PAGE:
Czech Egyptologists uncover rare untouched tomb
Now, few people outside the Czech Republic are aware of the country's reputation in the field of Egyptology, but believe it or not, Czech Egyptologists are up there with the Americans, British and Germans. Several leading members of the Czech Institute of Egyptology were in Prague this week to launch an exhibition of photographs at the Naprstkovo Museum, depicting excavation work they have carried out on a rare find in Egypt - a tomb untouched by grave robbers. Nick Carey prepared this report.
"The tomb of Iufaa is one of a group of large shaft tombs that were built on the outskirts of the pyramid field at Abu Sir, in about the middle of the first millennium BC. They consist of a big enclosure, and in the middle of the enclosure is a huge and very deep shaft. At the bottom of the shaft, at a depth of about 25-30 metres, is the burial chamber proper, where the burial was situated."
The tomb of Iufaa is, say the team, a very rare find, because it was discovered intact. Many tombs in Egypt were broken into several centuries ago and all their valuable artefacts stolen. But because the site has remained untouched, it has provided a wealth of information on Egyptian burial habits:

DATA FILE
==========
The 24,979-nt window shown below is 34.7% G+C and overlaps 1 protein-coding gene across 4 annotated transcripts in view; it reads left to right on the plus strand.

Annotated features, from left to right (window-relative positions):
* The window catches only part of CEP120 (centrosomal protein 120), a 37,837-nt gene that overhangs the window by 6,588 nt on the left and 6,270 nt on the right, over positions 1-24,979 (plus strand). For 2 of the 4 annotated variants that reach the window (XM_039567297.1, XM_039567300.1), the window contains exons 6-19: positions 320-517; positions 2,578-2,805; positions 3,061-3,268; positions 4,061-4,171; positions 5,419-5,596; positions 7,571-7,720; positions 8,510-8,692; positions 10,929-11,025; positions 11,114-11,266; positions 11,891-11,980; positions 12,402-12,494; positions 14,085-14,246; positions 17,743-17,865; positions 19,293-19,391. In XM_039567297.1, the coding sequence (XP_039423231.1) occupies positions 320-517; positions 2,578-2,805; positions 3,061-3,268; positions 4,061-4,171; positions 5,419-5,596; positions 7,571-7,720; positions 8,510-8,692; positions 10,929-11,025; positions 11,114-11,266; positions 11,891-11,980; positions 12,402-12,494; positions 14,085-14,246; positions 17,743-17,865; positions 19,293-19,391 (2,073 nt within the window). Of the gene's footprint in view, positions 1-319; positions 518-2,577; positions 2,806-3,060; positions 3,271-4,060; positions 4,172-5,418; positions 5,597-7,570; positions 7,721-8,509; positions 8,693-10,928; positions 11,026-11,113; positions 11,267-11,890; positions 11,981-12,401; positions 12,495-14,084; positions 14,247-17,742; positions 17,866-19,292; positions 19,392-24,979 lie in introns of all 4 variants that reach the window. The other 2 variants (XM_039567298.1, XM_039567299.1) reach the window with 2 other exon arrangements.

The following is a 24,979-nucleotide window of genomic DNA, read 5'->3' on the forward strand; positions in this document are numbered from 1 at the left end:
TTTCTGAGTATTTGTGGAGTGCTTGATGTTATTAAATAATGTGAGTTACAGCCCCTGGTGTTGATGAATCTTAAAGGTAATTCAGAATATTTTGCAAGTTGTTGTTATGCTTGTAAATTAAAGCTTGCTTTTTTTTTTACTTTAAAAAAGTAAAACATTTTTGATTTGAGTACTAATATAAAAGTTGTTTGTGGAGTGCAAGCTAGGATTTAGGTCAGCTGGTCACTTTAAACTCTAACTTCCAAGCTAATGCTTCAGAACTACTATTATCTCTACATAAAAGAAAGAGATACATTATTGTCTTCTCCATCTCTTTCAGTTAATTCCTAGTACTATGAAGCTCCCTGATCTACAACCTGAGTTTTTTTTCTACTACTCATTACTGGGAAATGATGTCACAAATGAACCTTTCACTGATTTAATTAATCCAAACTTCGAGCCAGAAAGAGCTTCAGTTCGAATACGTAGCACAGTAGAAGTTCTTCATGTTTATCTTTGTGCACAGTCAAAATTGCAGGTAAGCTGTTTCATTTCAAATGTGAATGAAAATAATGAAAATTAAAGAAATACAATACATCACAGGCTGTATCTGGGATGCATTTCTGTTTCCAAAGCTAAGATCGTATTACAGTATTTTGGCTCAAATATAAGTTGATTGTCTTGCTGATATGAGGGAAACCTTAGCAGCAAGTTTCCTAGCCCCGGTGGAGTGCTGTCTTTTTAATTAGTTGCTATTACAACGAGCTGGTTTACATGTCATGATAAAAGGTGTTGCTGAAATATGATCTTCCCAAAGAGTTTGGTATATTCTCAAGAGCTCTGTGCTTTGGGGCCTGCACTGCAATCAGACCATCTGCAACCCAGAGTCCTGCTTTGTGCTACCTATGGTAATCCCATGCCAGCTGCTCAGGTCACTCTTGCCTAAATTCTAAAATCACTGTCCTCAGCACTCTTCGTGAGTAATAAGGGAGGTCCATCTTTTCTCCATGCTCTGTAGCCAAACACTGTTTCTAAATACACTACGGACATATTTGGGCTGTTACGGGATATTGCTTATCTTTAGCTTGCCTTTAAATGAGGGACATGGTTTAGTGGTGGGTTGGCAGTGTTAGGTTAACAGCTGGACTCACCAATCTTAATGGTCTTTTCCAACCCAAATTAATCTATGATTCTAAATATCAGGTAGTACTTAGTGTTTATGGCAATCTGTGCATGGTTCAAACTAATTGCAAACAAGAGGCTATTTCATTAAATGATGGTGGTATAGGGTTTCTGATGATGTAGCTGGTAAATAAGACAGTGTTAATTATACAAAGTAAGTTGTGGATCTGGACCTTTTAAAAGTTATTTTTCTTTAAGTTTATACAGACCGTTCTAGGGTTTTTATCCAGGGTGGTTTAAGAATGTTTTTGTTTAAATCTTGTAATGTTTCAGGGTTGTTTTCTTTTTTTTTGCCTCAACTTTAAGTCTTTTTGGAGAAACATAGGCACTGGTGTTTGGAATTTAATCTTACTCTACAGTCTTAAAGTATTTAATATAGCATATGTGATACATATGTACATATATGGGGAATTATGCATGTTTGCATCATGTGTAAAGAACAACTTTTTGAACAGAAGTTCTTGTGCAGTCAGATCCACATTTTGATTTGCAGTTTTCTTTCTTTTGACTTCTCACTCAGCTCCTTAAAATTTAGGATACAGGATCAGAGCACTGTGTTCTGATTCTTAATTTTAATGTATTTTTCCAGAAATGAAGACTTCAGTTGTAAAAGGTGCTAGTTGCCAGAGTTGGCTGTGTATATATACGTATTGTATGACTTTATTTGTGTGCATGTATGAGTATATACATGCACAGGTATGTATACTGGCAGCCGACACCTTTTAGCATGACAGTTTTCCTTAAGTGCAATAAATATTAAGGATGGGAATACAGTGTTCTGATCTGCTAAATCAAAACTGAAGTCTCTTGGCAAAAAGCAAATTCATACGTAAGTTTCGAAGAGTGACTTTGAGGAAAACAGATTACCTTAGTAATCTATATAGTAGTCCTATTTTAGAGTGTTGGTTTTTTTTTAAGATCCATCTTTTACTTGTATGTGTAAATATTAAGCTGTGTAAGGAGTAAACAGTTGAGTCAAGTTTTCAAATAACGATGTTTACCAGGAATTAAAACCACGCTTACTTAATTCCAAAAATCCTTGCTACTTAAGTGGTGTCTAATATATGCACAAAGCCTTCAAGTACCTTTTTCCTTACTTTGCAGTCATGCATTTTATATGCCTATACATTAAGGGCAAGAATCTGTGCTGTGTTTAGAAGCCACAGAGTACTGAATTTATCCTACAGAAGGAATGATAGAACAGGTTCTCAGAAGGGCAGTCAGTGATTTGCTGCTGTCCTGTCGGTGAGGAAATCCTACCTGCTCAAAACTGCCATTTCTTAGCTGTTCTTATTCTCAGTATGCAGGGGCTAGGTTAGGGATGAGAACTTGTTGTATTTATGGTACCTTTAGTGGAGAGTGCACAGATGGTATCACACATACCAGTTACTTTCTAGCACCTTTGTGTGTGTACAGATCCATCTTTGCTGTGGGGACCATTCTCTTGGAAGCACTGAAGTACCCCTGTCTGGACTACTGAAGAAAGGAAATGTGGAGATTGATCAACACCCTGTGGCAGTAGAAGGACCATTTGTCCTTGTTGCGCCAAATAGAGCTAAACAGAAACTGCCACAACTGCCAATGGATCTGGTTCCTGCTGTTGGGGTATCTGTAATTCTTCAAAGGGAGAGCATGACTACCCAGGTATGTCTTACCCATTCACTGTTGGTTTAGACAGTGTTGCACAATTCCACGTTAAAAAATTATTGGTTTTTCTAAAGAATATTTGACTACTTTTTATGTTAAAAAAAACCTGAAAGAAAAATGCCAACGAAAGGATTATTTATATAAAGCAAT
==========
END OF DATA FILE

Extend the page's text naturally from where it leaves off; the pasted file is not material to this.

"There is wonderful decoration inside the tomb. There are about 80 square metres of reliefs, text and images, and also the original burial equipment was found there - canopic jars, canopic for viscera, taken out during mummification, the figurines of shabtis - servants that work for the deceased in the netherworld - and other pieces, so it's a wonderful open book of ancient Egyptian burial habits."
So rare are such finds, says Dr Bares, that the last tomb of this type found intact was discovered almost sixty years ago:
"It's very rare. A tomb of the same kind was found almost 60 years ago, and so far only about ten or eleven such tombs have been found in Egypt. Certainly unrobbed or untouched tombs can still be found, but most tombs have definitely been robbed."
But the team's job is far from over. They have been hard at work for five years now on the tomb of Iufaa, but Dr Bares says that there is a wealth of other tombs in the area that will take many, many years to excavate:
"To explore that part of the cemetery completely would take let's say 100-150 years, so I shall never see the end of the work there. But even so it's a great opportunity to work there."
And the exhibition of photographs from the dig at Iufaa's tomb is being held at the Naprstkovo Museum on Prague's Betlemske Namesti until the end of September.